The second end of an era in one month, which both delighted and saddened me. Never say never to future revisiting of those worlds, but for now they are closed. See the review of the previous Glenaster chronicles. The Glenaster Chronicles – the Witch of Glenaster was one of the very first indie books I intentionally sought out when I began expanding my reading list, and left me both amazed in wonderment, and severely impressed in its storytelling and production. Both this series and the above give me glee (and envy) for their attentive editing, and the expert execution of the story.
And so, The Ghosts of Glenaster continues Jonathan Mills’ rich and enchanting tale of Esther Lanark, Witch-slayer, whose life since her homeland was destroyed took twists and turns no child should ever see, and whose force of will and support of (and for) those around her only grew stronger.
“Behind him, the clouds broke of a sudden, and across the yolk of the sun a great shadow moved, swiftly and purposefully, down, down out of the sky, its claws bared like a hawk’s, its eyes dark as jet, and its wings thrashing the air like a bellows…”
The whole series has the feel of ancient epics, with prose and turns of phrase that my editing brain reads with slackened jaw only dreaming it could do as such – sigh – and the unique cast of characters and places, with their wonderfully inventive names, harks back to those Scandinavian inspired tomes. Ogilvy and his coffee addiction was fab, the seafaring adventures would not have been the same without him, and the meeting of Clara and Jonas, with it’s fairly creepy old fairtytale style happenings, added more mystery and atmosphere to a book already rich in it.
Again, it is difficult to note too many of the incidents without giving away too much of the story, but the return of Thomas Taper and the changes in Esther’s life in his absence was one of the underlying themes of the story that kept getting harder to bear, for it would, eventually, require closure. The sadness with Marcus, Esther’s brother, still struggling to overcome his experiences, and the fantastical Elso and his clan, diving into the fray, knowing just how stark the consequences were.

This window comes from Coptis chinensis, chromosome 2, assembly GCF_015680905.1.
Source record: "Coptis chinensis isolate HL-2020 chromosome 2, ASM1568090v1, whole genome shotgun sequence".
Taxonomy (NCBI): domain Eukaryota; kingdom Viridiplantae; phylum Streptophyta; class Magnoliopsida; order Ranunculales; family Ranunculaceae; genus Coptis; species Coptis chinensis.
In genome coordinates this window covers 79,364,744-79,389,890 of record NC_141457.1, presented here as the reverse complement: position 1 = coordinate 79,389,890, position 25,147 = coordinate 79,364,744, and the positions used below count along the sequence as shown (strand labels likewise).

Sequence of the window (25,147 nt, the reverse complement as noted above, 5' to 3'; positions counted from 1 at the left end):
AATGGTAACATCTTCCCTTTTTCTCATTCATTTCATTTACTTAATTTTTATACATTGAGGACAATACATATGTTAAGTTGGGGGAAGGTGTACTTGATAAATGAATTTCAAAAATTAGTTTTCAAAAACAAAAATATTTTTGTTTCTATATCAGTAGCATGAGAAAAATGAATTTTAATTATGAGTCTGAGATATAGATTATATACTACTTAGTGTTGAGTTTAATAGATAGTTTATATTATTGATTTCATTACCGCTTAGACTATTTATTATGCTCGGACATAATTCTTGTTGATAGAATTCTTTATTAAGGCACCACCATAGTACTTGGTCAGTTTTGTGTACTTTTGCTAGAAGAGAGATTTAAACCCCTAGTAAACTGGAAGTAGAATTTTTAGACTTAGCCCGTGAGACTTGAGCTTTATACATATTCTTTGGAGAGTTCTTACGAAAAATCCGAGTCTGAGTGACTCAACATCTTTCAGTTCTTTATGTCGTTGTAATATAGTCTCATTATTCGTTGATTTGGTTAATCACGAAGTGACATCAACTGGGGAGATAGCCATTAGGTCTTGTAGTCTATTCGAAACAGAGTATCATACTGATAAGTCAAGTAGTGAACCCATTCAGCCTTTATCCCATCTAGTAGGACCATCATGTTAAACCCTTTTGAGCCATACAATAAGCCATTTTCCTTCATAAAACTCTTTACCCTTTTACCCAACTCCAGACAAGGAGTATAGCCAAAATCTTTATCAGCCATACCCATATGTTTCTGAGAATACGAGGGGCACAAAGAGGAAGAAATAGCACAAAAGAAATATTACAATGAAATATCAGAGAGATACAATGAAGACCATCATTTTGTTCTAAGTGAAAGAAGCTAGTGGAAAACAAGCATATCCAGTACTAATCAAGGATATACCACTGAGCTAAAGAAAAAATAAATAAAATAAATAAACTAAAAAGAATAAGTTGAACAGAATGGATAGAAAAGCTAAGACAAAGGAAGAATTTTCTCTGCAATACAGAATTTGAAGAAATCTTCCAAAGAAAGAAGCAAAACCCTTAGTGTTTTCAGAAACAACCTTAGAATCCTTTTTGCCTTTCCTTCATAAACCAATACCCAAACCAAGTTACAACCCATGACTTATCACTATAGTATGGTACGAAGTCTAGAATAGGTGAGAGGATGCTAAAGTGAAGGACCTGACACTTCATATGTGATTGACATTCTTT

Suffice to say, some threads woven in the series since the first book were tied up nicely, and others – sniff – were cut, to float alone into the aether.
Whilst I saw reasoning for Thomas Taper’s choice in his next adventures, I could not feel the same for Esther’s. It is the only thing I did not believe fitted into the narrative, and though the epilogue was still beautifully written, and the stories within it were wild and fascinating to hear, they did not settle with me as the same character, nor the choices she would make. I genuinely could not marry up the past and the future in my understanding of Esther and her world. I would note my favourite genre is dystopias so I have no expectation of happy ending rose tints for the books I read.Despite this personal hiccup, there is nothing to deny the recommendation of this series to everyone who’ll listen.
The beauty of being able to read indie authors’ work is that there is no suffocation of creativity that the writers at the top receive. The heart of the stories and characters stay in the author’s charge, and being able to produce work of such quality and with such love is something for which these authors should be valued and given that golden chance of their books being read, for the love of stories and not for the name of a Big 5. Jonathan Mills’ Glenaster Chronicles are certainly of that ilk.